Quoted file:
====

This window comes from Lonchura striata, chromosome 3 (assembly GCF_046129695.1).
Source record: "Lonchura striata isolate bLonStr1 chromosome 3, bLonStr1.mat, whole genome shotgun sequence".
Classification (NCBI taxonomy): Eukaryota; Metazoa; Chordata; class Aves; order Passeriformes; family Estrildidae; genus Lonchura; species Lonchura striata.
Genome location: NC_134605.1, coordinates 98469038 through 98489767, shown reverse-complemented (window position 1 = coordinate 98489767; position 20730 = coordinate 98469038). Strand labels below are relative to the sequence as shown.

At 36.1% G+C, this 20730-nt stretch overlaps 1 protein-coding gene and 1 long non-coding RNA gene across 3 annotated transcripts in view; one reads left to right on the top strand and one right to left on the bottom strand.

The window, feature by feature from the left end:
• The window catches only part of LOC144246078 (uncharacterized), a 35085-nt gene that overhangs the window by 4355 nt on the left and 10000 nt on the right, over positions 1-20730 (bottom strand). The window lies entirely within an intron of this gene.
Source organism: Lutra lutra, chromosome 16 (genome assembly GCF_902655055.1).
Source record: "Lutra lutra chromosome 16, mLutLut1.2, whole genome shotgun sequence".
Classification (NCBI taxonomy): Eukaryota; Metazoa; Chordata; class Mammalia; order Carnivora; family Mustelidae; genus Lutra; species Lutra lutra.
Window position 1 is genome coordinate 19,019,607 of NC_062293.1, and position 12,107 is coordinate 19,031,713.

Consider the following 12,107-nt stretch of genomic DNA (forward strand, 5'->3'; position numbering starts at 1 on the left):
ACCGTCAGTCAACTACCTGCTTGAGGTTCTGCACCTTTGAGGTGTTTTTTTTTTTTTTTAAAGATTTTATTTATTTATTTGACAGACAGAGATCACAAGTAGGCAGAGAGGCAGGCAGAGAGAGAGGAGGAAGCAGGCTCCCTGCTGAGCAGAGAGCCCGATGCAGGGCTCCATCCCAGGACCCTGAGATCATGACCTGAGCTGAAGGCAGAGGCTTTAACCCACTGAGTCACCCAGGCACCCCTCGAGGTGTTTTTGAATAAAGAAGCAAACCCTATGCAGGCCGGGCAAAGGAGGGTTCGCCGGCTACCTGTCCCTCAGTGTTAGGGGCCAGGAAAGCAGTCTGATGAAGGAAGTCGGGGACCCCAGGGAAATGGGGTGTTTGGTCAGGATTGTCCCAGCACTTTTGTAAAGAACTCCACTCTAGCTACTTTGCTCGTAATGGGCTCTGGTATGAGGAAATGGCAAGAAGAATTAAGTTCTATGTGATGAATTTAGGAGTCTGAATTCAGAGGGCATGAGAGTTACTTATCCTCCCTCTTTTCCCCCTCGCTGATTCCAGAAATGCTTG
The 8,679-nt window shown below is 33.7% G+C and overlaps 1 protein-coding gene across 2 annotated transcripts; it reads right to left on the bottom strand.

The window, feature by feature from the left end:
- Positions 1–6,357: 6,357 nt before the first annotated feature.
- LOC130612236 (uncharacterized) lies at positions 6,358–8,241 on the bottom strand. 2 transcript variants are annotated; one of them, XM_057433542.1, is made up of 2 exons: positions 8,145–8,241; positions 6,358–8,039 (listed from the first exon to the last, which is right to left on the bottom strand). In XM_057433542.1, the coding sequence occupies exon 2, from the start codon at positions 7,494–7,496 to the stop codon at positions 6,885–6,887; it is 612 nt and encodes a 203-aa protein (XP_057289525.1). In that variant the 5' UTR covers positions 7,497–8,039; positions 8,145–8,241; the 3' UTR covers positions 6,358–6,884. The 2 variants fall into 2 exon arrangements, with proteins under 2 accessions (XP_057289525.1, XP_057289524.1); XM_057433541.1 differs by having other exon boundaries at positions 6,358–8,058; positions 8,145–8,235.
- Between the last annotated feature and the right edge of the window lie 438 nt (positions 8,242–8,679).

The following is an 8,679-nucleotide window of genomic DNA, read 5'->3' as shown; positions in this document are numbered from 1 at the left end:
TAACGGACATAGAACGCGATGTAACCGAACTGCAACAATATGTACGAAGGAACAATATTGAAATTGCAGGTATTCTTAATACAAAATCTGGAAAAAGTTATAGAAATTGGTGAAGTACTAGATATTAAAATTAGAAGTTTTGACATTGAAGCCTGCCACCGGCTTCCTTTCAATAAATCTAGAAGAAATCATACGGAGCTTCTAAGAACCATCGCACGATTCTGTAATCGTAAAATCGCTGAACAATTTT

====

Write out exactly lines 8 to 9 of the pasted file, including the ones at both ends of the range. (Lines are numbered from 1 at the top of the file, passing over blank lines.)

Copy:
Source organism: Lutra lutra, chromosome 16 (genome assembly GCF_902655055.1).
Source record: "Lutra lutra chromosome 16, mLutLut1.2, whole genome shotgun sequence".